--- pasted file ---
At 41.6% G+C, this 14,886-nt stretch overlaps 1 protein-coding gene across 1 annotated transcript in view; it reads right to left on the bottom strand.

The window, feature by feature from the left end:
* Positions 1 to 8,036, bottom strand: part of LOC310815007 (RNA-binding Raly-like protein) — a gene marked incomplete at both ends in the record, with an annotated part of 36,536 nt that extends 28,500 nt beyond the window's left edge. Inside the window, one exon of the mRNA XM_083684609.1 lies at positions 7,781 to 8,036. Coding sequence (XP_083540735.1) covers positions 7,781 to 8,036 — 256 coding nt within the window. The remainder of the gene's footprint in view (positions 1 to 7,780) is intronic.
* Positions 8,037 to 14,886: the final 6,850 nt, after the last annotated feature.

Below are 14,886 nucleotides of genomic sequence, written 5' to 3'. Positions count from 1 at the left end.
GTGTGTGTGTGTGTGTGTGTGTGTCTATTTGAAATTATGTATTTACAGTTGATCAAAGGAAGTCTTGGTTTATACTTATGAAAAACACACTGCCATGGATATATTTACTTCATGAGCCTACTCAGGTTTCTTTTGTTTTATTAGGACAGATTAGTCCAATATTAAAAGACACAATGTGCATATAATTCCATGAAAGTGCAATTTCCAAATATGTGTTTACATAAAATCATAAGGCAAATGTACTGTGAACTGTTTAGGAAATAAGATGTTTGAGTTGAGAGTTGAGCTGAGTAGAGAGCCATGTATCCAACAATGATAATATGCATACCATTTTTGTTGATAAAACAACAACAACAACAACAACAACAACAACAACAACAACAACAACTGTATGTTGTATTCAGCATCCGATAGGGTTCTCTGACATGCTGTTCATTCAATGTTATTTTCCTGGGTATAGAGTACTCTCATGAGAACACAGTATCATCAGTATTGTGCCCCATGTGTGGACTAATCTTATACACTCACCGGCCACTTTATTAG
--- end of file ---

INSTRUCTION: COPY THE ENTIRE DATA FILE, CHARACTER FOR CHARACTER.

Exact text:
At 41.6% G+C, this 14,886-nt stretch overlaps 1 protein-coding gene across 1 annotated transcript in view; it reads right to left on the bottom strand.

The window, feature by feature from the left end:
* Positions 1 to 8,036, bottom strand: part of LOC310815007 (RNA-binding Raly-like protein) — a gene marked incomplete at both ends in the record, with an annotated part of 36,536 nt that extends 28,500 nt beyond the window's left edge. Inside the window, one exon of the mRNA XM_083684609.1 lies at positions 7,781 to 8,036. Coding sequence (XP_083540735.1) covers positions 7,781 to 8,036 — 256 coding nt within the window. The remainder of the gene's footprint in view (positions 1 to 7,780) is intronic.
* Positions 8,037 to 14,886: the final 6,850 nt, after the last annotated feature.

Below are 14,886 nucleotides of genomic sequence, written 5' to 3'. Positions count from 1 at the left end.
GTGTGTGTGTGTGTGTGTGTGTGTCTATTTGAAATTATGTATTTACAGTTGATCAAAGGAAGTCTTGGTTTATACTTATGAAAAACACACTGCCATGGATATATTTACTTCATGAGCCTACTCAGGTTTCTTTTGTTTTATTAGGACAGATTAGTCCAATATTAAAAGACACAATGTGCATATAATTCCATGAAAGTGCAATTTCCAAATATGTGTTTACATAAAATCATAAGGCAAATGTACTGTGAACTGTTTAGGAAATAAGATGTTTGAGTTGAGAGTTGAGCTGAGTAGAGAGCCATGTATCCAACAATGATAATATGCATACCATTTTTGTTGATAAAACAACAACAACAACAACAACAACAACAACAACAACAACAACAACTGTATGTTGTATTCAGCATCCGATAGGGTTCTCTGACATGCTGTTCATTCAATGTTATTTTCCTGGGTATAGAGTACTCTCATGAGAACACAGTATCATCAGTATTGTGCCCCATGTGTGGACTAATCTTATACACTCACCGGCCACTTTATTAG